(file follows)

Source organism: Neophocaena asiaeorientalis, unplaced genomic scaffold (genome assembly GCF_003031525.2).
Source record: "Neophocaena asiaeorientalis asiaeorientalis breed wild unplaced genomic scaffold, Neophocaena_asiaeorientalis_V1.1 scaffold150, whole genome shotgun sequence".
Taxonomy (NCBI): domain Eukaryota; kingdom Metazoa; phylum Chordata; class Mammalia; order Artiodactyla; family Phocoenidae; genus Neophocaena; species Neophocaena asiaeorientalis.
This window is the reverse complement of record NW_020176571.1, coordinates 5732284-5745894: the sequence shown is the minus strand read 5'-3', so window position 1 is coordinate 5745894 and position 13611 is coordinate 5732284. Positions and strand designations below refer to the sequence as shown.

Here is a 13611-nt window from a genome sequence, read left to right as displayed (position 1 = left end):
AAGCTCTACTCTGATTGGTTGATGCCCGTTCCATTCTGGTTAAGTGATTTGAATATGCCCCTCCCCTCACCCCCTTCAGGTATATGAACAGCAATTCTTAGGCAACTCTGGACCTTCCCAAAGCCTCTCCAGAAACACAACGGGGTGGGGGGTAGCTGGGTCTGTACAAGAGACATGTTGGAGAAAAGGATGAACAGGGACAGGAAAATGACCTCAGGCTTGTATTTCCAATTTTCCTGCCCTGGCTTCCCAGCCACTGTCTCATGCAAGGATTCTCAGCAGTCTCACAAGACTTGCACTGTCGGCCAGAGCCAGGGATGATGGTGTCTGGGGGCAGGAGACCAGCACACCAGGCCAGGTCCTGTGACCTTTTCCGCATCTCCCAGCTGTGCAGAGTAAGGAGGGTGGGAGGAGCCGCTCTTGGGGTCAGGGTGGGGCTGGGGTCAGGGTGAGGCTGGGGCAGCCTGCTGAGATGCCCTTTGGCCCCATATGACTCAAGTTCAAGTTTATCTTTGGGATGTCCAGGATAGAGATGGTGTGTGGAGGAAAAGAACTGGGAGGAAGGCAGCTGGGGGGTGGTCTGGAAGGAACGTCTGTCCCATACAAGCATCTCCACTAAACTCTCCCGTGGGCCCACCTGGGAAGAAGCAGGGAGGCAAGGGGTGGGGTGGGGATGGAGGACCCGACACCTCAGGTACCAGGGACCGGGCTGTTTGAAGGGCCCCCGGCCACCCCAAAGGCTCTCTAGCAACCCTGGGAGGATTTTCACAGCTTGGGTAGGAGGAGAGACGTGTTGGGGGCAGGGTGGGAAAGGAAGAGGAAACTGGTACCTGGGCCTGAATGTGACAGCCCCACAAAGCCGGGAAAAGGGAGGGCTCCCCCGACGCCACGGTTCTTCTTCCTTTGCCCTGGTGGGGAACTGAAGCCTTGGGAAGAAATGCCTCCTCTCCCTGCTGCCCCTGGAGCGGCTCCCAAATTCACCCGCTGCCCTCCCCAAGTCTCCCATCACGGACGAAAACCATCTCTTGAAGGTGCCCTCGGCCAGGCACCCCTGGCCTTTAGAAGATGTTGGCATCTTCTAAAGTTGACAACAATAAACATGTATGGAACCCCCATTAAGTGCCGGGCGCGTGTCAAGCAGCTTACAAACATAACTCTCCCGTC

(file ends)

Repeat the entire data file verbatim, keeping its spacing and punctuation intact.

Source organism: Neophocaena asiaeorientalis, unplaced genomic scaffold (genome assembly GCF_003031525.2).
Source record: "Neophocaena asiaeorientalis asiaeorientalis breed wild unplaced genomic scaffold, Neophocaena_asiaeorientalis_V1.1 scaffold150, whole genome shotgun sequence".
Taxonomy (NCBI): domain Eukaryota; kingdom Metazoa; phylum Chordata; class Mammalia; order Artiodactyla; family Phocoenidae; genus Neophocaena; species Neophocaena asiaeorientalis.
This window is the reverse complement of record NW_020176571.1, coordinates 5732284-5745894: the sequence shown is the minus strand read 5'-3', so window position 1 is coordinate 5745894 and position 13611 is coordinate 5732284. Positions and strand designations below refer to the sequence as shown.

Here is a 13611-nt window from a genome sequence, read left to right as displayed (position 1 = left end):
AAGCTCTACTCTGATTGGTTGATGCCCGTTCCATTCTGGTTAAGTGATTTGAATATGCCCCTCCCCTCACCCCCTTCAGGTATATGAACAGCAATTCTTAGGCAACTCTGGACCTTCCCAAAGCCTCTCCAGAAACACAACGGGGTGGGGGGTAGCTGGGTCTGTACAAGAGACATGTTGGAGAAAAGGATGAACAGGGACAGGAAAATGACCTCAGGCTTGTATTTCCAATTTTCCTGCCCTGGCTTCCCAGCCACTGTCTCATGCAAGGATTCTCAGCAGTCTCACAAGACTTGCACTGTCGGCCAGAGCCAGGGATGATGGTGTCTGGGGGCAGGAGACCAGCACACCAGGCCAGGTCCTGTGACCTTTTCCGCATCTCCCAGCTGTGCAGAGTAAGGAGGGTGGGAGGAGCCGCTCTTGGGGTCAGGGTGGGGCTGGGGTCAGGGTGAGGCTGGGGCAGCCTGCTGAGATGCCCTTTGGCCCCATATGACTCAAGTTCAAGTTTATCTTTGGGATGTCCAGGATAGAGATGGTGTGTGGAGGAAAAGAACTGGGAGGAAGGCAGCTGGGGGGTGGTCTGGAAGGAACGTCTGTCCCATACAAGCATCTCCACTAAACTCTCCCGTGGGCCCACCTGGGAAGAAGCAGGGAGGCAAGGGGTGGGGTGGGGATGGAGGACCCGACACCTCAGGTACCAGGGACCGGGCTGTTTGAAGGGCCCCCGGCCACCCCAAAGGCTCTCTAGCAACCCTGGGAGGATTTTCACAGCTTGGGTAGGAGGAGAGACGTGTTGGGGGCAGGGTGGGAAAGGAAGAGGAAACTGGTACCTGGGCCTGAATGTGACAGCCCCACAAAGCCGGGAAAAGGGAGGGCTCCCCCGACGCCACGGTTCTTCTTCCTTTGCCCTGGTGGGGAACTGAAGCCTTGGGAAGAAATGCCTCCTCTCCCTGCTGCCCCTGGAGCGGCTCCCAAATTCACCCGCTGCCCTCCCCAAGTCTCCCATCACGGACGAAAACCATCTCTTGAAGGTGCCCTCGGCCAGGCACCCCTGGCCTTTAGAAGATGTTGGCATCTTCTAAAGTTGACAACAATAAACATGTATGGAACCCCCATTAAGTGCCGGGCGCGTGTCAAGCAGCTTACAAACATAACTCTCCCGTC